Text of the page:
It’s sunny, it’s summer and there’s so much you should be doing — but you just can’t seem to get to it.
Maybe you have a project to complete, it’s not a priority but it needs to get done. Or you want to update your resume and cover letter. And you really should be sending out emails to contacts to keep in touch, before they forget about you.
Everything is do-able, but for some reason, you’re just not doing anything.
At the Bagg Group, we lead in successful placements of high achievers. It’s what our five divisions (Bagg Pro, Bagg Technology Resources, Bagg Managed Resources, Bagg @ Your Service and Turn Key Staffing) do best. We help strong candidates land full-time, contract and temporary placements.
We understand high-achievers – and we know that procrastinating doesn’t mean you’re not one of them.
It just means you need to stop, take stock, and figure out how to keep working when you really don’t feel like it.
The 4 top reasons people stall –and what to do about it.
- The work is really, truly … b-o-r-i-n-g.
Some tedious tasks come with every job. So be realistic – there’s no point setting aside huge blocks of time for work that makes you restless.
You’ll likely spend those dedicated hours doing anything but the task you have to do.
We all know the drill: We read a few online news articles and blogs, edit pictures, look for old schoolmates, and of course…Facebook. And then we’re out of time and we beat ourselves up once again for not getting to the work.
Solution: Set a do-don’t do-repeat cycle
Set a timer. Work for 10 minutes.
Set the timer again for 7 minutes. During this time, read a blog or emails until the buzzer goes off.
Repeat the cycle.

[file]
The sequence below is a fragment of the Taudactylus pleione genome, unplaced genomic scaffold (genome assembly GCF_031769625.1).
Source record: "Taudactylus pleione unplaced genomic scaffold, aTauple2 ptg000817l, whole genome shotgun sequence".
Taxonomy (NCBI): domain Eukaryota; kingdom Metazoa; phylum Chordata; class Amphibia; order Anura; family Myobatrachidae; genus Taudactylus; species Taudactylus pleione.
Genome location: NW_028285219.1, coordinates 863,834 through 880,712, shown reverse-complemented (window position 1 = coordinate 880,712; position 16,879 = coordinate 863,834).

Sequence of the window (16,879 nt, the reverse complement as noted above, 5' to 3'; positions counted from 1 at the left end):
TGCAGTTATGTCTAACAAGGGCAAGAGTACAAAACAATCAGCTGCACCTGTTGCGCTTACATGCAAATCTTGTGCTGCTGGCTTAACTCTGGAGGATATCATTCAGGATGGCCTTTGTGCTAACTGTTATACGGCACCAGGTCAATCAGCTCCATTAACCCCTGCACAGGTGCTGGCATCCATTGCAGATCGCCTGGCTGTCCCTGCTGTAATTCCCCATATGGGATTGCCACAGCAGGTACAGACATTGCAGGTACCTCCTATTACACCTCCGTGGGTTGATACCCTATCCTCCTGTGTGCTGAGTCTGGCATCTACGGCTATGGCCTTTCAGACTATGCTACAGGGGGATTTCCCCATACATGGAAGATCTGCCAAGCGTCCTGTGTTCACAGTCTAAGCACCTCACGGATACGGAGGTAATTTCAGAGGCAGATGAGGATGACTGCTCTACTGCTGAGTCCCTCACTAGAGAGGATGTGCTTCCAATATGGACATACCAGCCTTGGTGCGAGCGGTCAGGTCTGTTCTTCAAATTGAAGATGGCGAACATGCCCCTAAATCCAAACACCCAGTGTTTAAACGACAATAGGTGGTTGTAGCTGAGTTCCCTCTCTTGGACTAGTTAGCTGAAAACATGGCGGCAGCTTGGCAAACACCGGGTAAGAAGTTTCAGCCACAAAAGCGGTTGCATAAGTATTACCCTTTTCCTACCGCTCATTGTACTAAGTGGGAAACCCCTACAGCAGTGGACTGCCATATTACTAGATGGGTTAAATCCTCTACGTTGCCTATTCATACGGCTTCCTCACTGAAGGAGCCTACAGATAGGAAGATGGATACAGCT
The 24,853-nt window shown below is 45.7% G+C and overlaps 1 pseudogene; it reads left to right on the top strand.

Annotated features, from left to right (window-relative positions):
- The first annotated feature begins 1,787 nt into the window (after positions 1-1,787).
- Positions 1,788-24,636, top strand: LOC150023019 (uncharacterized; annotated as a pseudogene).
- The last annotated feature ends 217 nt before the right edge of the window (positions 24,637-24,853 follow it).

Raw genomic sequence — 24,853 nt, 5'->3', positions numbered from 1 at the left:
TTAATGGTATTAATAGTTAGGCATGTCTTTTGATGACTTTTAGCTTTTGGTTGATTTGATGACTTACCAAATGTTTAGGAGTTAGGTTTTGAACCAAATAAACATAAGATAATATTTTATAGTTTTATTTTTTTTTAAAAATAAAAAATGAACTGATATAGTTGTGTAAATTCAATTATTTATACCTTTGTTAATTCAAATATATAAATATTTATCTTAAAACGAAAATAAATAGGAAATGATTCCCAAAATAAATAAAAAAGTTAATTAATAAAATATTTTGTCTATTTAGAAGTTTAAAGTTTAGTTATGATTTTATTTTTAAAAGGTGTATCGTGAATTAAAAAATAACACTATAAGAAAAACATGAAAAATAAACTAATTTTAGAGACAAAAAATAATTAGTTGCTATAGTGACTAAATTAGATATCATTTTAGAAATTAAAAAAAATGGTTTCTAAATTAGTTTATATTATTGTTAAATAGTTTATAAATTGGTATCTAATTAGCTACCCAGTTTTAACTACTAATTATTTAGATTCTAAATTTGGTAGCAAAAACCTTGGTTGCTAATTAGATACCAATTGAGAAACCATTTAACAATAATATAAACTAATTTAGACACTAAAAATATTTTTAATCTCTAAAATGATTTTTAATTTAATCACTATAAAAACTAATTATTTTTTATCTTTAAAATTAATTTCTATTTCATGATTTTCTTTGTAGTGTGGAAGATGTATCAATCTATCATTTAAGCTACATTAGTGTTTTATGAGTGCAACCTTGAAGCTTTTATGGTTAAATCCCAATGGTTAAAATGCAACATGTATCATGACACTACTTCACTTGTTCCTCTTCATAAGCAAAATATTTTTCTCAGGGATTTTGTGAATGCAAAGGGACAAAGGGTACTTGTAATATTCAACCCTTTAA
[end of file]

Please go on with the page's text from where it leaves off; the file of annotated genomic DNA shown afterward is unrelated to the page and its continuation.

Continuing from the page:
Sure, almost half your time is spent off the project, but that’s much better than nothing.
The secret is to actually set a clock alarm. Studies confirm this will give you a critical sense of working to some kind of deadline. It will keep you going when you would really rather be doing anything else.
- The work is … well, it’s complicated.
You’re not sure of what is expected, what you’re meant to be doing, how to approach the project. Little is more de-motivating than uncertainty.
Solution: Send out a trial balloon.
Sometimes, it’s worth it to spend more time upfront to save considerable time – and frustration and procrastination — down the line.
If you aren’t sure of an approach, go with your best guess and write out an equivalent of a table of content or an outline. Send that with a note to whoever assigned you the work, and say you want to ensure, as you proceed, that this is the desired direction.
- It’s kind of risky business.
You’re worried, you feel you can’t afford to mess up this work. And the anxiety and doubt are paralyzing.
Solution: Ask yourself, what if you don’t do it – is that so much better for you?
Usually, the cost of not doing something is a significant loss of some kind. You may lose hope and feel you’ll be stuck forever, or it may be loss of reputation, or even loss of self-esteem.
Standing still, or inaction, always comes with its own price –and it’s usually too big to pay.
- It’s work you just really don’t feel like doing.
In his book The Antidote: Happiness for People who Can’t Stand Positive Thinking, author Oliver Burkeman shows that when we tell ourselves things like “I just can’t get myself to exercise,” what we really mean is that we can’t get ourselves to feel like exercising, etc.
Burkeman insists it’s really not necessary to feel like doing something to do it.
Solution: Don’t get into a debate with yourself
Don’t ask yourself the question, “Do I feel like this?” Don’t say yourself, “Argh, I hate this, I don’t want to do it.”
Do not engage in those conversations with yourself, they’re nothing but roadblocks to accomplishment.
Instead, even though you don’t feel like it, tell yourself, “Ok, I’m now going to do this for xx time.”
It’s just that simple.
Now, after the hard talk –the fun stuff.
All of us at The Bagg Group believe in the value of celebrating wins and finding enjoyment in the everyday.
At The Bagg Group, we know happiness counts, so …
Eat dark chocolate for your work: A study looked at the effects of eating 60% cacao chocolate (dark chocolate) on the brain waves of 122 participants. And great news, it was found chocolate boosted alertness and attention for a period. Bring on the chocolate bar.
Colour your environment bright: Research shows bright yellow and bright red rooms boost reading comprehension — so you can get through all report faster.
Take heart, even the most successful procrastinate: If you’re using the timer method, check out this Procrastination Help with Ellen DeGeneres for your minutes off. It’ll make you laugh. And you can’t beat laughter for recharging your battery.